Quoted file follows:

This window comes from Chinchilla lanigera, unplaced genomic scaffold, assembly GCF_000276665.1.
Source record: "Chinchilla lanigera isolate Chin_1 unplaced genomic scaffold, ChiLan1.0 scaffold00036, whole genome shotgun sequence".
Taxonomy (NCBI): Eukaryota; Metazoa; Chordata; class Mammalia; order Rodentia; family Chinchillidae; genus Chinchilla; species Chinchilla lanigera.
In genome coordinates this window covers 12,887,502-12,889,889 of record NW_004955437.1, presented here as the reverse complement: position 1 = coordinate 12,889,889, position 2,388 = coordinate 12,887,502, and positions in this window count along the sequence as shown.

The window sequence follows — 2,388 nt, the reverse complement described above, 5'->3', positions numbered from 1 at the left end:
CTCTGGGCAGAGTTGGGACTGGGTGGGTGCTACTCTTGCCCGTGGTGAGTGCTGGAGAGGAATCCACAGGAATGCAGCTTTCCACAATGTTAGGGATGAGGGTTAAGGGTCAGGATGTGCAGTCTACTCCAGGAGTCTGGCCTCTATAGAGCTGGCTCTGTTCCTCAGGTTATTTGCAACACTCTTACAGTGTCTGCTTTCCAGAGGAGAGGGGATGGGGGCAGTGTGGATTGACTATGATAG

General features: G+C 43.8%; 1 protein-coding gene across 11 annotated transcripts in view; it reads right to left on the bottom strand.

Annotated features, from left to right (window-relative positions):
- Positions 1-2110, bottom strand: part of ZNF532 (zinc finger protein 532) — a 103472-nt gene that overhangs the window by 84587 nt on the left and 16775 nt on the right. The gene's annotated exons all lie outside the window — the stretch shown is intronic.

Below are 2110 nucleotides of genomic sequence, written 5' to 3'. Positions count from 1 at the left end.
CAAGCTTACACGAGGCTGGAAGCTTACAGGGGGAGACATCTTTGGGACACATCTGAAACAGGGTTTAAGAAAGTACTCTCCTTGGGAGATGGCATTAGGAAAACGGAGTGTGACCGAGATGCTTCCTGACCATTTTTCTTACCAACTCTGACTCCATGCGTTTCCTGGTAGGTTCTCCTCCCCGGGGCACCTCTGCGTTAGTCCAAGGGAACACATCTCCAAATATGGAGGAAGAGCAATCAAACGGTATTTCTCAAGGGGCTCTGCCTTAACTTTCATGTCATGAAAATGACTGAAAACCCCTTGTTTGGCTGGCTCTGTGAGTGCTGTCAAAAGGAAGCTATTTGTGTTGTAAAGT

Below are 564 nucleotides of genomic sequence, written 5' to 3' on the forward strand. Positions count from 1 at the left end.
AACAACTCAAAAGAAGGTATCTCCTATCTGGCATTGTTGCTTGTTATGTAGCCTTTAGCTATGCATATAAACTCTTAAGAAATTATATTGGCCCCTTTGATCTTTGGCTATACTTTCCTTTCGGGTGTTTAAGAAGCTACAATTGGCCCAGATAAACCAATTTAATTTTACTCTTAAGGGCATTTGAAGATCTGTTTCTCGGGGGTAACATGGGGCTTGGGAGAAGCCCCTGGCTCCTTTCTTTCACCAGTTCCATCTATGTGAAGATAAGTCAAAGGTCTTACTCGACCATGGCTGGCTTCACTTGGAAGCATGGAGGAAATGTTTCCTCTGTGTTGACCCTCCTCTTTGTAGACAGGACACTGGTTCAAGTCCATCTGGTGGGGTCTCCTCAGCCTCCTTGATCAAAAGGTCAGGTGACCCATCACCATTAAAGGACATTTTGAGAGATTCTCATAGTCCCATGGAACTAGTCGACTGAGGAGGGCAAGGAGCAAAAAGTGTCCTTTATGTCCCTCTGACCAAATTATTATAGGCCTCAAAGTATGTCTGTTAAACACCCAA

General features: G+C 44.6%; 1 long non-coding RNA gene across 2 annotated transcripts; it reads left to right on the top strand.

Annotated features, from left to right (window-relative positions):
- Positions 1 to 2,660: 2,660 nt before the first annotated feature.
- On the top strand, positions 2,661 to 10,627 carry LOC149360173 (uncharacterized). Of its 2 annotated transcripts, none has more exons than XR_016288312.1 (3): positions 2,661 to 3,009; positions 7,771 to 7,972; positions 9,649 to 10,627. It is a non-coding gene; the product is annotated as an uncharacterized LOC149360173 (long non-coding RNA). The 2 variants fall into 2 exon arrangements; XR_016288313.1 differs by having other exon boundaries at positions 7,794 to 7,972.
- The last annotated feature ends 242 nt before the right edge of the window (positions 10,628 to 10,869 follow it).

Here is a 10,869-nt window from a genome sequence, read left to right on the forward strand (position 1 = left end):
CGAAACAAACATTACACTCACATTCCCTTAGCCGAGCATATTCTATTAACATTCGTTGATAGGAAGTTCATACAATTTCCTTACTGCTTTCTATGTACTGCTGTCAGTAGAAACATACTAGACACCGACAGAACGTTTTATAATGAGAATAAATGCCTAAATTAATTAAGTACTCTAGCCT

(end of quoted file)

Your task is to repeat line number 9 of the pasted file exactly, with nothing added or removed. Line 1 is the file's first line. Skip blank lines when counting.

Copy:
- Positions 1-2110, bottom strand: part of ZNF532 (zinc finger protein 532) — a 103472-nt gene that overhangs the window by 84587 nt on the left and 16775 nt on the right. The gene's annotated exons all lie outside the window — the stretch shown is intronic.